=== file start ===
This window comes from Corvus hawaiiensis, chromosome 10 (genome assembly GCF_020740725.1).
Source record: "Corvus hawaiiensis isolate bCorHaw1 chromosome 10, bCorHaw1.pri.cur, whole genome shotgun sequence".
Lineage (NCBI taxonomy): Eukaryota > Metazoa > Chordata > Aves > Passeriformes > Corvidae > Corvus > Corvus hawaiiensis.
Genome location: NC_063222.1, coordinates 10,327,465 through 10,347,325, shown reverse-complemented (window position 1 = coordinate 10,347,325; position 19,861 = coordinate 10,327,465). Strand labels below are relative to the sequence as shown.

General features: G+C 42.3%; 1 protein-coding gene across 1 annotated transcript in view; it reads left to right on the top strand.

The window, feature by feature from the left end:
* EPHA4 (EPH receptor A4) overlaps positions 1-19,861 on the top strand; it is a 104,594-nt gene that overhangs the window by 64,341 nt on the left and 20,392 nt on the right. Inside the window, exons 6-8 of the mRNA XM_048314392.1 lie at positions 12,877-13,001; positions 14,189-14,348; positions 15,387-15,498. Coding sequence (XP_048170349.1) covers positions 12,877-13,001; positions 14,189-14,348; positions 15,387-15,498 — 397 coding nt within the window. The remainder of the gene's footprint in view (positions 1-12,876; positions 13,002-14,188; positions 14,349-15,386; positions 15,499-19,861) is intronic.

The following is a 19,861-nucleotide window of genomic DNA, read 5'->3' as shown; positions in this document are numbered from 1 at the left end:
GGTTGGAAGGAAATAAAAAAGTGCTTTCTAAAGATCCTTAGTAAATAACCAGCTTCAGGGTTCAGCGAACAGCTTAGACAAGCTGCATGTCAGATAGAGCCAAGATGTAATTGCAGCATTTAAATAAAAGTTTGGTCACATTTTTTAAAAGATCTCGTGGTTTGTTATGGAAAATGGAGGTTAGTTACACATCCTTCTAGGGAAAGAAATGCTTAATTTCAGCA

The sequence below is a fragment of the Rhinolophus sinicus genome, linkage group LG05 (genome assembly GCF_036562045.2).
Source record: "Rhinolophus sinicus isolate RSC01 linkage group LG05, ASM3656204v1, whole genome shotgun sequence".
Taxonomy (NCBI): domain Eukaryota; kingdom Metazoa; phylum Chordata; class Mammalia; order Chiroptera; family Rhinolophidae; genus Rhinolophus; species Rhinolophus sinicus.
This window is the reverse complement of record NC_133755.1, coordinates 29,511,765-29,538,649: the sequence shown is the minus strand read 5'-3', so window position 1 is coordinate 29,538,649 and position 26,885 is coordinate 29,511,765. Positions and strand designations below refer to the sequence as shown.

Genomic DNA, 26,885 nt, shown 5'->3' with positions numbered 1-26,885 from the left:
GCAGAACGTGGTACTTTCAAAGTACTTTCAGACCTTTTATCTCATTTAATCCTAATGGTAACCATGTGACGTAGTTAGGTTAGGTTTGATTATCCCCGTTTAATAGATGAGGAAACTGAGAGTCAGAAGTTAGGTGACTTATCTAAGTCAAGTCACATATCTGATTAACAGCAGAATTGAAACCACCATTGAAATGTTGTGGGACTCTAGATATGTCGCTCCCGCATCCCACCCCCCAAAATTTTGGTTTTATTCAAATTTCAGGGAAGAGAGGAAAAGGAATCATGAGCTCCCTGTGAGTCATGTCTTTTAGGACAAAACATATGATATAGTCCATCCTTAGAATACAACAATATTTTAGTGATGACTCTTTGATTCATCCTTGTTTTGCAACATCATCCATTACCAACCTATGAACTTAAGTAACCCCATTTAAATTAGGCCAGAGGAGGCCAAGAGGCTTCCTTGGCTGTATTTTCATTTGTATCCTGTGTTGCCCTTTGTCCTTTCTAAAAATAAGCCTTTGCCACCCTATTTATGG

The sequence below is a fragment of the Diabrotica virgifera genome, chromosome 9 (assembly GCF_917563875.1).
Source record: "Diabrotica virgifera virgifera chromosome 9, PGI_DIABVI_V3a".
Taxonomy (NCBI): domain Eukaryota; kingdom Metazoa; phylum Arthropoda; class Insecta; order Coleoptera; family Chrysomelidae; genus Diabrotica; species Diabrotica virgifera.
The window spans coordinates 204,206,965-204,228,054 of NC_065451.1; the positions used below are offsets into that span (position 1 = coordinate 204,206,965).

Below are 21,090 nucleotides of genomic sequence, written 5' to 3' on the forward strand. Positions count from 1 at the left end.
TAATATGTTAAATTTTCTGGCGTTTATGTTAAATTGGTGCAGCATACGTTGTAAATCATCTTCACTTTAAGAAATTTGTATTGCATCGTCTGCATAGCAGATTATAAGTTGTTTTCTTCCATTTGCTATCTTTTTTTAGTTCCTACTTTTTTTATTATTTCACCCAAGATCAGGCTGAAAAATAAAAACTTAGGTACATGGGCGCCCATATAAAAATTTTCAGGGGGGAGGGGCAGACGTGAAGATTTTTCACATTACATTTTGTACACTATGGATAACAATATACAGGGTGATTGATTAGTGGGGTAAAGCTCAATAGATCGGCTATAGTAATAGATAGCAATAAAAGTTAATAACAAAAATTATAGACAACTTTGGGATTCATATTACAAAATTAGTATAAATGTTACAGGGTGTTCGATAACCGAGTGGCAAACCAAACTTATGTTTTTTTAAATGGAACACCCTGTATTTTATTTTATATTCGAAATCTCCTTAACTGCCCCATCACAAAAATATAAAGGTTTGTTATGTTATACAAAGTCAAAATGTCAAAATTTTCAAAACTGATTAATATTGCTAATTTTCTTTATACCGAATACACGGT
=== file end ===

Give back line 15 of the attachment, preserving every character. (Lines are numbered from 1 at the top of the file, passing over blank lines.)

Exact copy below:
GCAGAACGTGGTACTTTCAAAGTACTTTCAGACCTTTTATCTCATTTAATCCTAATGGTAACCATGTGACGTAGTTAGGTTAGGTTTGATTATCCCCGTTTAATAGATGAGGAAACTGAGAGTCAGAAGTTAGGTGACTTATCTAAGTCAAGTCACATATCTGATTAACAGCAGAATTGAAACCACCATTGAAATGTTGTGGGACTCTAGATATGTCGCTCCCGCATCCCACCCCCCAAAATTTTGGTTTTATTCAAATTTCAGGGAAGAGAGGAAAAGGAATCATGAGCTCCCTGTGAGTCATGTCTTTTAGGACAAAACATATGATATAGTCCATCCTTAGAATACAACAATATTTTAGTGATGACTCTTTGATTCATCCTTGTTTTGCAACATCATCCATTACCAACCTATGAACTTAAGTAACCCCATTTAAATTAGGCCAGAGGAGGCCAAGAGGCTTCCTTGGCTGTATTTTCATTTGTATCCTGTGTTGCCCTTTGTCCTTTCTAAAAATAAGCCTTTGCCACCCTATTTATGG